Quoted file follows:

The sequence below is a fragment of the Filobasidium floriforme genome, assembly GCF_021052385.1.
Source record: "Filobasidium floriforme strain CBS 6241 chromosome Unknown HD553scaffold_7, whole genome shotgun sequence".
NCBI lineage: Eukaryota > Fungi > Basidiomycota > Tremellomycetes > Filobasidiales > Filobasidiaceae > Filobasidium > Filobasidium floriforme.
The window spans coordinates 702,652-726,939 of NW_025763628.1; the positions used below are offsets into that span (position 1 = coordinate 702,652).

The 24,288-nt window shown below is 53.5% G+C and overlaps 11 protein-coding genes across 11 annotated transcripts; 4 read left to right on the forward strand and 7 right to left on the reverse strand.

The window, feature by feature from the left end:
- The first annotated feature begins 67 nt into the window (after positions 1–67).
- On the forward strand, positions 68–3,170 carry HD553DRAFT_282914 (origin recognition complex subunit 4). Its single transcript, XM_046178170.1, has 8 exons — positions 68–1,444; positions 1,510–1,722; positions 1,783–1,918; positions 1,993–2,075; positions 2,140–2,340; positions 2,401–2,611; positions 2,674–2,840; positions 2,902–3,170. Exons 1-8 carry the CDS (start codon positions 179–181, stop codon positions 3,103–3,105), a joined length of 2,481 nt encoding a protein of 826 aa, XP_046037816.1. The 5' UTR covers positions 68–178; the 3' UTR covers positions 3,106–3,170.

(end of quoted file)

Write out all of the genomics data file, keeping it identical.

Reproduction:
The sequence below is a fragment of the Filobasidium floriforme genome, assembly GCF_021052385.1.
Source record: "Filobasidium floriforme strain CBS 6241 chromosome Unknown HD553scaffold_7, whole genome shotgun sequence".
NCBI lineage: Eukaryota > Fungi > Basidiomycota > Tremellomycetes > Filobasidiales > Filobasidiaceae > Filobasidium > Filobasidium floriforme.
The window spans coordinates 702,652-726,939 of NW_025763628.1; the positions used below are offsets into that span (position 1 = coordinate 702,652).

The 24,288-nt window shown below is 53.5% G+C and overlaps 11 protein-coding genes across 11 annotated transcripts; 4 read left to right on the forward strand and 7 right to left on the reverse strand.

The window, feature by feature from the left end:
- The first annotated feature begins 67 nt into the window (after positions 1–67).
- On the forward strand, positions 68–3,170 carry HD553DRAFT_282914 (origin recognition complex subunit 4). Its single transcript, XM_046178170.1, has 8 exons — positions 68–1,444; positions 1,510–1,722; positions 1,783–1,918; positions 1,993–2,075; positions 2,140–2,340; positions 2,401–2,611; positions 2,674–2,840; positions 2,902–3,170. Exons 1-8 carry the CDS (start codon positions 179–181, stop codon positions 3,103–3,105), a joined length of 2,481 nt encoding a protein of 826 aa, XP_046037816.1. The 5' UTR covers positions 68–178; the 3' UTR covers positions 3,106–3,170.